The American Correctional Association's recently completed study of the Nation's population of inmates under the age of 18 yielded information on the number of these inmates and the management policies of the facilities that house them; the results offer important data on this offender population and suggest strategies by which the needs of youths in adult prisons can be met more effectively.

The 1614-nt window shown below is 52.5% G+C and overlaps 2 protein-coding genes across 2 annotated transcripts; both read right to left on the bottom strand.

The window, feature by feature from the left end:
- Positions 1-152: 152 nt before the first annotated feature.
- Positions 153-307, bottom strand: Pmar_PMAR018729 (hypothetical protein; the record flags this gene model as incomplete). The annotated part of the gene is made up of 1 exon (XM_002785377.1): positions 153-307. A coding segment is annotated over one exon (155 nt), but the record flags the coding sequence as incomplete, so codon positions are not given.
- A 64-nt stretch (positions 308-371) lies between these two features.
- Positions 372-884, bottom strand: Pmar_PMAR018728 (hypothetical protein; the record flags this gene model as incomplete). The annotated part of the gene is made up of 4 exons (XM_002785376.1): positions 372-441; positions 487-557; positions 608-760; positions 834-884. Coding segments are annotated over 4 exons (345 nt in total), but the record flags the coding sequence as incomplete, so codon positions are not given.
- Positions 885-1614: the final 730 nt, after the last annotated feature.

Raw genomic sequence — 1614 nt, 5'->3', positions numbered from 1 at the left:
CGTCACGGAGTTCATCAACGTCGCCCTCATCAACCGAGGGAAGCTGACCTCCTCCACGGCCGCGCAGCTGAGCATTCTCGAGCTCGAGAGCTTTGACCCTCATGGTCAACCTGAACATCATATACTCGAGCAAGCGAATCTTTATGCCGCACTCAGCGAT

A survey of the 50 departments of correction (DOCs) and four on-site interviews were conducted. The number of inmates in adult prisons who are under 18 years old is growing at an accelerating pace. From 2,600 in 1982, the population increased to 4,350 in 1991, an increase of 1,750 (67 percent) in 11 years. In the 4 years from 1991 to 1995, the number of prison inmates under 18 years old increased to 5,309, a 22-percent increase. The current study, which was conducted 2 years later in 1997 found that the number of inmates under the age of 18 had increased by 1,933 to a total of 7,242, a 36-percent increase (18 percent per year). Despite the increase reported in this study, inmates under 18 years of age represented less than 1 percent of those incarcerated in December 1997. The project found that 7,242 offenders under the age of 18 were housed in the Nation's adult prisons. The management approach used most often by the Nation's prison systems (59 percent of the jurisdictions) to deal with these inmates was to integrate them with the regular inmate population. This was especially true for those systems that had the largest proportion of inmates under the age of 18 in their offender populations. The 21 systems that separated the inmates under 18 years of age most often housed them in a separate unit at a facility that also housed regular inmates. Recommendations based on the data pertain to staff training, housing, education, counseling, life management, and program schedule. 2 tables and 13 references